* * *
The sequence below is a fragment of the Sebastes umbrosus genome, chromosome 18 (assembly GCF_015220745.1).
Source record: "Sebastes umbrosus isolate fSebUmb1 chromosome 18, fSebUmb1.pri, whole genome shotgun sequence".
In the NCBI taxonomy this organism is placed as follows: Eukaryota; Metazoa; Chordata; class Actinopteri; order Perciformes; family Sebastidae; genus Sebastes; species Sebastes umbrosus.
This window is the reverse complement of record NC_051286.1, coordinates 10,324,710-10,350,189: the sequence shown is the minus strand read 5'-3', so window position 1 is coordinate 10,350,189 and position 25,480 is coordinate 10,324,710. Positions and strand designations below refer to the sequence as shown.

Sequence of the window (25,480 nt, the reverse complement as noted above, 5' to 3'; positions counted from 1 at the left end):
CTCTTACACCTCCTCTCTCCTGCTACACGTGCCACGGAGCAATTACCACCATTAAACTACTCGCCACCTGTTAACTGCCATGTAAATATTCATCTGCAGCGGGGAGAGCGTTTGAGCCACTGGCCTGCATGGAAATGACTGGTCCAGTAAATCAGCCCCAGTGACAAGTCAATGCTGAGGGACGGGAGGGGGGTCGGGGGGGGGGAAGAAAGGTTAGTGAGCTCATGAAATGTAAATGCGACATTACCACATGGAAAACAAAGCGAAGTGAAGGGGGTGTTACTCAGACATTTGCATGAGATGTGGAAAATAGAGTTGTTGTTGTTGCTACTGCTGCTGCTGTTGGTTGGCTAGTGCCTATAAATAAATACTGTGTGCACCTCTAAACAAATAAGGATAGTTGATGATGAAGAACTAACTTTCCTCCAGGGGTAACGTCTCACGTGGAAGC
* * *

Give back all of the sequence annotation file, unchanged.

The sequence below is a fragment of the Sebastes umbrosus genome, chromosome 18 (assembly GCF_015220745.1).
Source record: "Sebastes umbrosus isolate fSebUmb1 chromosome 18, fSebUmb1.pri, whole genome shotgun sequence".
In the NCBI taxonomy this organism is placed as follows: Eukaryota; Metazoa; Chordata; class Actinopteri; order Perciformes; family Sebastidae; genus Sebastes; species Sebastes umbrosus.
This window is the reverse complement of record NC_051286.1, coordinates 10,324,710-10,350,189: the sequence shown is the minus strand read 5'-3', so window position 1 is coordinate 10,350,189 and position 25,480 is coordinate 10,324,710. Positions and strand designations below refer to the sequence as shown.

Sequence of the window (25,480 nt, the reverse complement as noted above, 5' to 3'; positions counted from 1 at the left end):
CTCTTACACCTCCTCTCTCCTGCTACACGTGCCACGGAGCAATTACCACCATTAAACTACTCGCCACCTGTTAACTGCCATGTAAATATTCATCTGCAGCGGGGAGAGCGTTTGAGCCACTGGCCTGCATGGAAATGACTGGTCCAGTAAATCAGCCCCAGTGACAAGTCAATGCTGAGGGACGGGAGGGGGGTCGGGGGGGGGGAAGAAAGGTTAGTGAGCTCATGAAATGTAAATGCGACATTACCACATGGAAAACAAAGCGAAGTGAAGGGGGTGTTACTCAGACATTTGCATGAGATGTGGAAAATAGAGTTGTTGTTGTTGCTACTGCTGCTGCTGTTGGTTGGCTAGTGCCTATAAATAAATACTGTGTGCACCTCTAAACAAATAAGGATAGTTGATGATGAAGAACTAACTTTCCTCCAGGGGTAACGTCTCACGTGGAAGC